Barring the death penalty for any crime that does not take the life of an individual victim, the Supreme Court ruled Wednesday that it is unconstitutional to impose the death penalty for the crime of raping a child. If the victim does not die and death was not intended, capital punishment for that crime violates the Eighth Amendment, the Court ruled in an opinion by Justice Anthony M. Kennedy.  The case was Patrick Kennedy v. Louisiana (07-343).  The broad declaration that death sentences should be reserved “for crimes that take the life of the victim” will apply, the Court said, to crimes against individuals — thus leaving intact, for example, a possible death sentence for treason.

Part of the Court’s rationale for nullifying a death sentence for raping a child was that the child victim gets enlisted, perhaps repeatedly, to recount the crime, forcing on the child “a moral choice” that the youngster is not mature enough to make. “The way the death penalty here involves the child victim in its enforcement can compromise a decent legal system,” Justice Kennedy wrote.

The decision split the Court 5-4.  It nullified a Louisiana law that provided capital punishment for raping a child under age 12.  The law was since amended to apply to raping a child under age 13.  Five other states have similar laws.

At the close of Wednesday’s public session, Chief Justice John G. Roberts, Jr., announced that the Court will issue all remaining decisions for the Term at 10 a.m. Thursday.  The test case on whether the Second Amendment protects an individual right to possess a gun is among those remaining (District of Columbia v. Heller, 07-290).  The others still pending are cases on the constitutionality of the so-called “Millionaire’s Amendment” on campaign finance (Davis v. FEC, 07-320), and on federal regulators’ power to undo wholesale energy sales contracts (Morgan Stanley Capital v. Public Utility District, 06-1457, and a companion case).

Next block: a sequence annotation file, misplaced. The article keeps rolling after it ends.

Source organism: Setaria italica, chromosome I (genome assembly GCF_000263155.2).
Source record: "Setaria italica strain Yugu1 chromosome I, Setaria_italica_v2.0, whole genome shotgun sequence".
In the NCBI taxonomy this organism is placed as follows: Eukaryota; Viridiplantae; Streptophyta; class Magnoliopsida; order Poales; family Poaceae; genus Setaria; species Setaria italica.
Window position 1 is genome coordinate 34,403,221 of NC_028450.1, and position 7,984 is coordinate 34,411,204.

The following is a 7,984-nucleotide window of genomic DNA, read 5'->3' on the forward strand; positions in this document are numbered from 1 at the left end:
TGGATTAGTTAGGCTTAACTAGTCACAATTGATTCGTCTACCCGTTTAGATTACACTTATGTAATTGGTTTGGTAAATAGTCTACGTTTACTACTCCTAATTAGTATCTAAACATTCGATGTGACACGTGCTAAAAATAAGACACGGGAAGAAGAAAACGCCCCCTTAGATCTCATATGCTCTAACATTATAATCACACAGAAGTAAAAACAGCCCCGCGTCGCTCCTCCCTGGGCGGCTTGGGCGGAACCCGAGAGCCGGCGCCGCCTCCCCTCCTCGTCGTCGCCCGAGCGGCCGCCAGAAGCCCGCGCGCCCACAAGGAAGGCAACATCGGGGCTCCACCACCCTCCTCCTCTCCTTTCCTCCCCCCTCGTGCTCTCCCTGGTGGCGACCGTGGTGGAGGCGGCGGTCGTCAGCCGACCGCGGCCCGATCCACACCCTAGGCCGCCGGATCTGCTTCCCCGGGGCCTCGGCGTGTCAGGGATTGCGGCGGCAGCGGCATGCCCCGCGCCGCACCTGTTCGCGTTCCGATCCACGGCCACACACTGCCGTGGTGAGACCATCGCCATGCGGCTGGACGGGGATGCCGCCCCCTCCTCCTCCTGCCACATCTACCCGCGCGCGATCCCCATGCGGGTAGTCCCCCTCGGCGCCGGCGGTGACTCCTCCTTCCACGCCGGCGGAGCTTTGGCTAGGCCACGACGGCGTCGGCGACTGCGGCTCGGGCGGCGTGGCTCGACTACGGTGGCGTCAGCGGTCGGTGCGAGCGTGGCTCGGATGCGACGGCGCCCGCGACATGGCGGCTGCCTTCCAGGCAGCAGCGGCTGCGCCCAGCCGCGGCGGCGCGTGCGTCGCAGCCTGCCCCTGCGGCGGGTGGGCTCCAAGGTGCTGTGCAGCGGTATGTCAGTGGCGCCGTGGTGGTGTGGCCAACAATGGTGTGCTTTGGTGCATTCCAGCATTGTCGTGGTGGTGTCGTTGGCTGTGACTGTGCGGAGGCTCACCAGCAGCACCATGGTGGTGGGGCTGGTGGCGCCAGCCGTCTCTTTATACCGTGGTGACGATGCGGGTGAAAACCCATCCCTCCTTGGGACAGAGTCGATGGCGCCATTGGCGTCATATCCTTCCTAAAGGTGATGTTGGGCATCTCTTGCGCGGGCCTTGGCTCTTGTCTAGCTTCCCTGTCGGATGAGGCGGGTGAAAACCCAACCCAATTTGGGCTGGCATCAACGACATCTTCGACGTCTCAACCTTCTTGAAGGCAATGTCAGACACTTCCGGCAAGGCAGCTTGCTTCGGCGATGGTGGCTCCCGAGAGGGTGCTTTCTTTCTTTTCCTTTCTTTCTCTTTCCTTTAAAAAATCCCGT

Justice Kennedy’s majority opinion in the Louisiana capital case was supported by Justices Stephen G. Breyer, Ruth Bader Ginsburg, David H. Souter and John Paul Stevens.  Justice Samuel A. Alito, Jr., wrote for the dissenters; he was joined by Chief Justice Roberts and Justices Antonin Scalia and Clarence Thomas.

Justice Alito, rejecting the majority view that there is now a national consensus against executing one who rapes a child, argued that the focus should not be on the fact that only six states now have such laws. More might have taken the step, Alito argued, if the Supreme Court in barring execution for raping an adult in 1977 had not given state legislators “good reason to fear” that they never could pass such a law.  The broad dicta in that case, Alito said, was not supported by all of those in the majority in Coker v. Georgia.  Since then, the Justice added, state courts have read the Coker opinion in its widest sweep, “stunting legislative consideration” of the death penalty when a child was the victim.

Posted in Kennedy v. Louisiana, Uncategorized